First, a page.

Under this treaty, Egypt and Greece can now seek maximum benefit from the resources available in an exclusive economic zone, including oil and gas reserves.

International positions
● Berlin has carved out the role of mediator between Athens and Ankara. Angela Merkel was one of the first to move. Telephone conversations were organised between the German Chancellor and Turkish President Recep Tayyip Erdogan. This was stated by the German Defence Minister, Annegret Kramp-Karrenbauer, speaking with the EU High Representative for Foreign Policy, Josep Borrell. Chancellor Merkel said: “We are very alarmed about the tensions in the Mediterranean, especially as they also affect NATO partners” and went on to say that Germany is “very committed” to de-escalation.
● A completely different position is that of France. France has taken on a defensive role towards Greece. Paris has, in fact, warned Turkey: the eastern Mediterranean cannot represent the “playing field” for the “ambitions of some”. This was stated by Defence Minister Florence Parly, after the start of a joint French military exercise together with Cyprus, Italy and Greece in the area.
According to Florence Parley, the French Armed Forces Minister, the eastern Mediterranean is becoming a serious region of tension.
“Respect for international law should be the rule, not the exception,” Florence Parley said in a tweet, adding that the region “should not be a playground for anyone’s ambitions, it’s a common good”, referring to the Turkish disjointed moves.
“Our message is simple: priority in dialogue, cooperation and diplomacy so that the Eastern Mediterranean becomes an area of stability and respect for international law”, she concluded.

After all, Emmanuel Macron has taken a clear stance against Turkey and has also sent two Dassault Rafale fighters to Cyprus. Also on the table, there is also the supply to Greece of two new frigates for 2.5 billion euros (this deal is currently frozen by Athens for the COVID emergency).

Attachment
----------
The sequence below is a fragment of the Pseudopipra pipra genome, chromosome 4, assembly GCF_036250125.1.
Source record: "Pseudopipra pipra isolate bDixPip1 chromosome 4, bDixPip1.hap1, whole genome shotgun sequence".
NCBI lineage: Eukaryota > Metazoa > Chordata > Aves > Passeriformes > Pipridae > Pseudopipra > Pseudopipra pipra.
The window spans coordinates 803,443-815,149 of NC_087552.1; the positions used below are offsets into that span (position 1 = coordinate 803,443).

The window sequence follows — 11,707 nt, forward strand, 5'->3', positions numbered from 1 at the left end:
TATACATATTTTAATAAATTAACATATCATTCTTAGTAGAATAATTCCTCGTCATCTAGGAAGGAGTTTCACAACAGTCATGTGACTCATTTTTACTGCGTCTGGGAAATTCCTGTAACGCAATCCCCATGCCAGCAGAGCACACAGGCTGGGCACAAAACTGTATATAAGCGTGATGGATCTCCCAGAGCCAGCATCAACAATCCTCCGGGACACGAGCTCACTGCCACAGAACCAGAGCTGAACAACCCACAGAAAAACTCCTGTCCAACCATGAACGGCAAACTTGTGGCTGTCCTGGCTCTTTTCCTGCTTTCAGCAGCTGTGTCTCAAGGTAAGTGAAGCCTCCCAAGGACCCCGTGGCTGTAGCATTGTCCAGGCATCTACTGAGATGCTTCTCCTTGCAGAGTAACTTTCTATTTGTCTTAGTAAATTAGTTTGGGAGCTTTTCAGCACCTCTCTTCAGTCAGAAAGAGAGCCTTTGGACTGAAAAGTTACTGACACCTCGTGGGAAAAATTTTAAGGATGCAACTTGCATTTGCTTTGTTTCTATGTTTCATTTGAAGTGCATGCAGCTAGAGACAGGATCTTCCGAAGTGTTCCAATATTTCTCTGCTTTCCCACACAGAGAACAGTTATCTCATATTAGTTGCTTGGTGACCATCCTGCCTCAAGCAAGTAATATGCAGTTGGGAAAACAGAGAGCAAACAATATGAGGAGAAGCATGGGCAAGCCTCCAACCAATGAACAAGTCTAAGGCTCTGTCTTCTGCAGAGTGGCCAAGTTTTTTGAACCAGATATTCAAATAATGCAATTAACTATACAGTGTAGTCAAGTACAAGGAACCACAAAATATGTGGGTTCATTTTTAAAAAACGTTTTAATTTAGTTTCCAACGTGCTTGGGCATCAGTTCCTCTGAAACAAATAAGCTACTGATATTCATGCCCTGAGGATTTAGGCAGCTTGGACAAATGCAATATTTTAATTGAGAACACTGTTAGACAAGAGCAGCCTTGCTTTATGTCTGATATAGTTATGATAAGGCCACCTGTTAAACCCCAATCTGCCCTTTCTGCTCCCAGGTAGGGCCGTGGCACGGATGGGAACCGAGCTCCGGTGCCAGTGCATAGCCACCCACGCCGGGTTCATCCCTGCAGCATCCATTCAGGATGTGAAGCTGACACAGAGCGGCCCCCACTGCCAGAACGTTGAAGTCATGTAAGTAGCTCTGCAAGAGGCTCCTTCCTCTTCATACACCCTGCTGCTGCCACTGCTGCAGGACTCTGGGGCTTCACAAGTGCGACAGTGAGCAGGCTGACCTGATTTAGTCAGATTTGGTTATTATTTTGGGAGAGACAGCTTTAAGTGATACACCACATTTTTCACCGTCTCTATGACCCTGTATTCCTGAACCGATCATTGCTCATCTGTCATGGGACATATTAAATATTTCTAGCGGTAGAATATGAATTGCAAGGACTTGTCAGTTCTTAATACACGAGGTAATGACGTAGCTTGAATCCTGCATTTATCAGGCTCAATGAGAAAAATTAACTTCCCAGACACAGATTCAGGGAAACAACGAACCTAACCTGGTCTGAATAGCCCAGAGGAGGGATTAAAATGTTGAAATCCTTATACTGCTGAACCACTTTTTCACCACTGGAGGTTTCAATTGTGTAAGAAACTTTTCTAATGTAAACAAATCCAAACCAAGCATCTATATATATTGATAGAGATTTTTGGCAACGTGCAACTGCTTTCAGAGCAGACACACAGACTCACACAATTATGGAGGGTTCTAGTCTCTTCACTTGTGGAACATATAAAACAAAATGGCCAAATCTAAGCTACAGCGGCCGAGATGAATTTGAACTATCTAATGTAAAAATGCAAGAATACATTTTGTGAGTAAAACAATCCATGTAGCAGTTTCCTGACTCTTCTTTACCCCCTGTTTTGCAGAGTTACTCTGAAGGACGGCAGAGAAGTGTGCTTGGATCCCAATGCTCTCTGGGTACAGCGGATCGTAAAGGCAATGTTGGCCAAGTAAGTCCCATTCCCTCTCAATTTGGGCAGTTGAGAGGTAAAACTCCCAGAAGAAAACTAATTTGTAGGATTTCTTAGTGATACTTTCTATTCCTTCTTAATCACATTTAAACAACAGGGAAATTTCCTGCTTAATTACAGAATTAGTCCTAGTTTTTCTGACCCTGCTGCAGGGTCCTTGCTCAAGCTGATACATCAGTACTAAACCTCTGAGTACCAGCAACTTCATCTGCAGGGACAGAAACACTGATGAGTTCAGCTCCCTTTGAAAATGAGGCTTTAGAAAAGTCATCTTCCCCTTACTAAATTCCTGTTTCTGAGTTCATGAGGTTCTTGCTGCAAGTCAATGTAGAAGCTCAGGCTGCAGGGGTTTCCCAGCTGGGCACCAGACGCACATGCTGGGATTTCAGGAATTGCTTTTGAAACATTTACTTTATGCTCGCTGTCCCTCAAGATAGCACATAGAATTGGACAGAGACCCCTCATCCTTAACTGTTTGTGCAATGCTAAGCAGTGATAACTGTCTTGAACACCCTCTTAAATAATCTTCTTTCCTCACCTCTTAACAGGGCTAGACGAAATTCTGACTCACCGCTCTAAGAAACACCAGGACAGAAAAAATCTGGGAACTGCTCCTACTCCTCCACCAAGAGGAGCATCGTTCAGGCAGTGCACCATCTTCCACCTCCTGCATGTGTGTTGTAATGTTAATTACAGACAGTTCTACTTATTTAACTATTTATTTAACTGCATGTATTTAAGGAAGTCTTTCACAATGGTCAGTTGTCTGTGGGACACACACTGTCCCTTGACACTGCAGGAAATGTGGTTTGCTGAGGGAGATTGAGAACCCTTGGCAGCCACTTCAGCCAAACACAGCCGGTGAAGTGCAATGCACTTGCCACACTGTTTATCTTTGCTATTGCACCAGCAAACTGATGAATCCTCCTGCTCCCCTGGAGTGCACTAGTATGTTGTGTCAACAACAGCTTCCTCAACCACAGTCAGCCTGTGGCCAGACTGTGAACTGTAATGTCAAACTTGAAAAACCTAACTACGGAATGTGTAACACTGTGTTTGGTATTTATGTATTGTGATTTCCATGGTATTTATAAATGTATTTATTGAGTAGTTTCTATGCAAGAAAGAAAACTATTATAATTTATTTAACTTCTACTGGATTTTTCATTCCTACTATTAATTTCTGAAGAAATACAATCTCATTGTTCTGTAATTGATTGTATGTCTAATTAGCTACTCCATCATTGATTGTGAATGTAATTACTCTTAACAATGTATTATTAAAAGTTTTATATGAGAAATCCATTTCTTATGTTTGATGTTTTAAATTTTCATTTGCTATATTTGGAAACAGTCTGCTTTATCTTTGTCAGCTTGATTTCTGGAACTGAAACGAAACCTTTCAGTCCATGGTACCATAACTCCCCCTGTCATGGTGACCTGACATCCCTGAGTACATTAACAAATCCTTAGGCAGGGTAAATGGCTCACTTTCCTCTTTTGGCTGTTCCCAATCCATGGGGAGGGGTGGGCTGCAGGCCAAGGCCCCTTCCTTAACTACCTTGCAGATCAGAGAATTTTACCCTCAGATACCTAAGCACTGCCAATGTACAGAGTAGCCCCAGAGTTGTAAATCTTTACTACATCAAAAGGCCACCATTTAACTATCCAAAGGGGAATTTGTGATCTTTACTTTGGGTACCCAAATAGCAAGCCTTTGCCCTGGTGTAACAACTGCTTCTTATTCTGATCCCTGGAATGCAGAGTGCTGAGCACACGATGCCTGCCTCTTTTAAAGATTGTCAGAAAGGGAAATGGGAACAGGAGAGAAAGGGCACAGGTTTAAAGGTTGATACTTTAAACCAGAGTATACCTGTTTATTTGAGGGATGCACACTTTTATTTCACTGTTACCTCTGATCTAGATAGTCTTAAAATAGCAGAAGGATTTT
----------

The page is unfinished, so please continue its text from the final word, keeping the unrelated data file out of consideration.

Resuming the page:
● Italy, for its part, is trying to play the role of mediator, even if it seems clear that Italian trends are more inclined towards the European ally: Greece.
The Minister of Defence, Lorenzo Guerini said: “There is no risk of war between Turkey and Greece, absolutely not”, on the sidelines of the informal meeting in Berlin. According to the minister, “every spark” must be avoided and it is necessary to speak with the “language of responsibility”. The minister went on to say that: “I am interested in reaffirming Italy’s position aimed at asserting the principles of international law, but also at seeking political solutions to ease the tension. And I believe that this is the objective of all European countries”.
● In this context, it is interesting to observe how the United States of America is moving. In fact, on one side of the Atlantic, the American President, Donald Trump, called the Greek Prime Minister, Kyriakos Mitsotakis, expressing concern about the tensions between Greece and Turkey. He also said that the two NATO allies must commit themselves to dialogue.
At the same time, however, there have been military exercises between the USA and Turkey in recent days. Turkish military ships conducted yesterday military exercises with an American destroyer in the Eastern Mediterranean. Ankara has, in fact, announced that: “The Turkish frigate TCG Barbaros and corvette TCG Burgazada conducted military training exercises with the US destroyer USS Winston S. Churchill”.
The tensions that are happening in the Eastern Mediterranean show a huge change in the region. The decline of the power of the United States or, rather, the decline of the Trump administration’s strategic interest in what happens there. While it is true that the US suspended Turkey from the F-35 warplane programme after the purchase of advanced Russian surface-to-air missiles, at the same time there was no real US pressure on Turkey to solve the problems it has created within NATO, in Syria and elsewhere.